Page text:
The LimeSDR open-source software defined radio (SDR) project has received a boost, quite literally, in the form of the frequency-extending LMS8001 Companion Board, announced as part of the LimeSDR Mini crowdfunding campaign.

Built around a Lime Microsystems LMS8001 frequency shifter chip, the Companion Board allows any LimeSDR module – from the upcoming low-cost LimeSDR Mini through to the original LimeSDR and LimeSDR PCIe and also QPCIe designs – to boost their upper frequency range from 3.8GHz to 10GHz. “As a low-cost, compact, and highly configurable platform,” AB Open’s Andrew Back explains, “it also lends itself to use with other configurations, too.”

Naturally, the LMS8001 Companion Board is as open as the LimeSDRs it’s designed to support: board design and firmware sources are already available on the Myriad RF GitHub repository under the permissive Apache 2.0 (firmware) and Creative Commons Attribution 3.0 Unported (hardware and documentation) licences.

Anyone building devices or platforms with network connectivity are advised to read up on two major security vulnerabilities publicly revealed this week: the KRACK Attack against Wireless Protected Access (WPA) Wi-Fi networks and the ROCA vulnerability in Infineon security chips.

These first of these attacks is by far the most wide-ranging: the KRACK Attack is a key reinstallation attack which allows any client connected to a WPA or WPA2 network – which is to say any Wi-Fi client, from embedded devices through to smartphones, tablets, and laptops – to be tricked into installing a false key. Once installed, the key allows an attacker to decrypt the WPA traffic stream or inject malicious content at will. Patches have been made available for most mainstream operating systems, but it is likely to be quite some time before the majority of client devices are protected.

The second, meanwhile, has a long history behind it: ROCA, the Return of Coppersmith’s Attack, refers to a vulnerability in popular Infineon security chips used in smartcards, embedded systems, Trusted Platform Modules (TPMs), identity documents, and authentication tokens to generate and protect cryptographic keys. A flaw in these chips going back to 2012 at least allows for any 2,048-bit or smaller private key to be derived from its public half – effectively breaking the encryption. As with KRACK, patches for the ROCA vulnerabilities are being made available though it is likely to be quite some time before hte updates make their way to end users – especially in the case of embedded systems with no field update capability.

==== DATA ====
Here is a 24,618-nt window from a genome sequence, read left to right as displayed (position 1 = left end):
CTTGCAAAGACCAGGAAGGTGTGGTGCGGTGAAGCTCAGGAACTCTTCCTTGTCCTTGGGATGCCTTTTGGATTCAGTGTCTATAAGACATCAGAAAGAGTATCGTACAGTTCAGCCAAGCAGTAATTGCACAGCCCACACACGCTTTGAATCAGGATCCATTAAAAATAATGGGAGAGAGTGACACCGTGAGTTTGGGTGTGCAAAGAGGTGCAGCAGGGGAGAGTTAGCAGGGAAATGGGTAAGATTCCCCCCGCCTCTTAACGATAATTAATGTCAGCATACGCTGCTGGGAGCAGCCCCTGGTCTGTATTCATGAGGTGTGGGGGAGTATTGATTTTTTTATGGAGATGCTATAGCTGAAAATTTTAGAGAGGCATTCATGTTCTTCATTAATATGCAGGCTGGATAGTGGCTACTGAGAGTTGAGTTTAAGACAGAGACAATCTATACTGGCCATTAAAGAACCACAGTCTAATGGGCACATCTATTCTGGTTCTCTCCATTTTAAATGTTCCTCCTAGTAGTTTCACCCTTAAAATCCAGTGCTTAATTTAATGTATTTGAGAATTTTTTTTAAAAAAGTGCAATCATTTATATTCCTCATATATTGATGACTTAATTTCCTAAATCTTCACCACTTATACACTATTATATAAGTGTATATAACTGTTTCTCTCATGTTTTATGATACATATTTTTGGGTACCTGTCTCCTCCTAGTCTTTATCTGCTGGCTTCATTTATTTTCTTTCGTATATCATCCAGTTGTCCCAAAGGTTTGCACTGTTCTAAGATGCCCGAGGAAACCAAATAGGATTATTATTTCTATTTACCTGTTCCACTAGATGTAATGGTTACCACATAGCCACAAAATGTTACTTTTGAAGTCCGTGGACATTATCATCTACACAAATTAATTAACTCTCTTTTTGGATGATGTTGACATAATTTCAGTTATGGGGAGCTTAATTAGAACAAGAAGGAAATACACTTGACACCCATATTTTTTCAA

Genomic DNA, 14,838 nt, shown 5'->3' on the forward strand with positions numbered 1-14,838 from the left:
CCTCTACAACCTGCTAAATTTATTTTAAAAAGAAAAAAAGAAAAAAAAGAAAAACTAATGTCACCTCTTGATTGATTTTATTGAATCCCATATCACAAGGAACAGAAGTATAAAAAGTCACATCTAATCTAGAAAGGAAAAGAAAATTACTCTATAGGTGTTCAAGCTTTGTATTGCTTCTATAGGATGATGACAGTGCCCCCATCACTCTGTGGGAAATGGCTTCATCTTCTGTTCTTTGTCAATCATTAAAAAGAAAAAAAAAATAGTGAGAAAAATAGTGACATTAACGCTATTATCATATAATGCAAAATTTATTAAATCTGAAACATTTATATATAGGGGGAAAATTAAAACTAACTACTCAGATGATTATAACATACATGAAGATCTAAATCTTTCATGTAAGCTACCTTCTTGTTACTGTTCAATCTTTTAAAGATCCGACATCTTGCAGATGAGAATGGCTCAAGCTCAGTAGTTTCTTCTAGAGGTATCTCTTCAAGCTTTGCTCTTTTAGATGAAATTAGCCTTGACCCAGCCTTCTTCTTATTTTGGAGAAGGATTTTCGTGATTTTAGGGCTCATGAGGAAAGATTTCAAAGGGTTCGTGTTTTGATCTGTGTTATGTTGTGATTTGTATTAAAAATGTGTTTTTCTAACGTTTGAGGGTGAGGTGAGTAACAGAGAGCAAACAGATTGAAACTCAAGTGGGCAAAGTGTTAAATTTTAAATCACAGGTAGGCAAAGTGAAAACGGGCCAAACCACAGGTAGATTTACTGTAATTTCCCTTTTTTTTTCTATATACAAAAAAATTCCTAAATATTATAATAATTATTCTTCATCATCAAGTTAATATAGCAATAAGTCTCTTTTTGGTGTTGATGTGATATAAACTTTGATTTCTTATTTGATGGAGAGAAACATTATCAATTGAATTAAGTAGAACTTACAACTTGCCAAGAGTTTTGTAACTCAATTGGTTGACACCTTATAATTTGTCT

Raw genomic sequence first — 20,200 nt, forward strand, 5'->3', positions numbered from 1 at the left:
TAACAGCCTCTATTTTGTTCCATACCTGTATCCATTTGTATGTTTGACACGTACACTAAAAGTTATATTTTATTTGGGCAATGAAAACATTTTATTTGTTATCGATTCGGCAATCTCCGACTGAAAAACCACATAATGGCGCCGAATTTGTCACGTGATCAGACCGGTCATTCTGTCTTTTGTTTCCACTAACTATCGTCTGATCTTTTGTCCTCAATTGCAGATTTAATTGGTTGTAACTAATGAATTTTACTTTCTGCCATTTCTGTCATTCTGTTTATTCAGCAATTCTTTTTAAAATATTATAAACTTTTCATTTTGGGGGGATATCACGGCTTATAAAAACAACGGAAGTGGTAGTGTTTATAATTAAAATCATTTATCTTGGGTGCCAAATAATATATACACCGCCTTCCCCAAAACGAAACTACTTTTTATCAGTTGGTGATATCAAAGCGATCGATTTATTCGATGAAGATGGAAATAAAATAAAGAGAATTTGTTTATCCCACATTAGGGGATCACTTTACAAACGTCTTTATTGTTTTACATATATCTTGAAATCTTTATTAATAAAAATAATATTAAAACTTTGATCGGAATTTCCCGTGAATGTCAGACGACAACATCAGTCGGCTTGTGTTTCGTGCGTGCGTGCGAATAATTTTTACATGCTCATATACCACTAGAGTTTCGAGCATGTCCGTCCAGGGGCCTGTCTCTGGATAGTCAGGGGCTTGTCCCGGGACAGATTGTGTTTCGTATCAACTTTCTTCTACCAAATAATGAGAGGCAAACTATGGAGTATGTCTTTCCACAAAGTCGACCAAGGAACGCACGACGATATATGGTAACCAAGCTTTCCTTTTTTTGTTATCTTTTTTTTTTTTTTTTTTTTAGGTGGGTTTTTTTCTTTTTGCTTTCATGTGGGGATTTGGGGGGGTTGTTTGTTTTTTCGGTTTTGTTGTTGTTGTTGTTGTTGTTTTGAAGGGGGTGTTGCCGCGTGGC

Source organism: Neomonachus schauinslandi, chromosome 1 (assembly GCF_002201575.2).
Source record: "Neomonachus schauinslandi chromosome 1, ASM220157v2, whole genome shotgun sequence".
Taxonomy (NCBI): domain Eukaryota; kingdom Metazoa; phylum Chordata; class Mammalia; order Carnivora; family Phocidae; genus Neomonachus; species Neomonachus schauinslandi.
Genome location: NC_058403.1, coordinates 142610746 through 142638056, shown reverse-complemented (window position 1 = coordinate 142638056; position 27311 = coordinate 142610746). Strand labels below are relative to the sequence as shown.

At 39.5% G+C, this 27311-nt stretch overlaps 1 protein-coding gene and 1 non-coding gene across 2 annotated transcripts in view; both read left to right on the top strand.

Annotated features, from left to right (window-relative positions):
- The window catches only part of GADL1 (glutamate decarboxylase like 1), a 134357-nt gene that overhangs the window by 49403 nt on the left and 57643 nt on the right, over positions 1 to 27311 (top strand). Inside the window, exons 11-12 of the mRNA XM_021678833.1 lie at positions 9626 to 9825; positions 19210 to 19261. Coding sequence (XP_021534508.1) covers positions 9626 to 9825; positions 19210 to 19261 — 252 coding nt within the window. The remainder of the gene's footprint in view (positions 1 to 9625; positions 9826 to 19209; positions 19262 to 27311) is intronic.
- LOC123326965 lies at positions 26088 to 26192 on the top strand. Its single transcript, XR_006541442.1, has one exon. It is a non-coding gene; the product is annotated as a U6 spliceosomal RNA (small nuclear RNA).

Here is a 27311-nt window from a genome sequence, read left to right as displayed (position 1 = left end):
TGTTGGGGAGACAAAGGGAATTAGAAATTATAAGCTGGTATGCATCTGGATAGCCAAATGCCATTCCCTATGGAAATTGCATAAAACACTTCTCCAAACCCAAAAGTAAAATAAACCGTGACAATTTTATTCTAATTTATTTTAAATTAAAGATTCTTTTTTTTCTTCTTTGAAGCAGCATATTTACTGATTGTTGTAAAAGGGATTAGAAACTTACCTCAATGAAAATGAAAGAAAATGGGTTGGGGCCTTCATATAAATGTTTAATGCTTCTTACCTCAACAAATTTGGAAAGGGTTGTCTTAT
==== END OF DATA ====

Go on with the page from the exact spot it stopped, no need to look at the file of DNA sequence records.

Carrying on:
Chip-maker IQ-Analog has announced the first successful execution of code on a 14nm RISC-V application-specific integrated circuit (ASIC), which it hopes will run at speeds up to 1GHz.

A dual-core chip built on a 14nm process node at GlobalFoundries, a semiconductor fabrication specialist spun out from AMD, the test chip has successfully downloaded and executed code on the company’s in-house NanoRisc5 and public ETH-Zurich RISC-V cores – albeit at a reduced speed for testing purposes.

“While we have not bought up the 1GHz clock source yet to test full speed operation (1GHz for NanoRisc5, 500MHz for ETH-Zurich), we have been able to conduct these initial tests using a slower 200 MHz “debug clock input” path,” says IQ-Analog’s Ken Pettit. “We still have a lot of things to bring up and test on this ASIC, but I wanted to share the news of working RISC-V cores in 14nm and extend a thank you to everyone in the RISC-V community for developing the RISC-V architecture and infrastucture.”

The RISC-V ecosystem has grown larger still this week with the announcement that chip maker Gowin Semiconductor has joined the RISC-V Foundation, making it the first field-programmable gate array (FPGA) specialist from China to do so.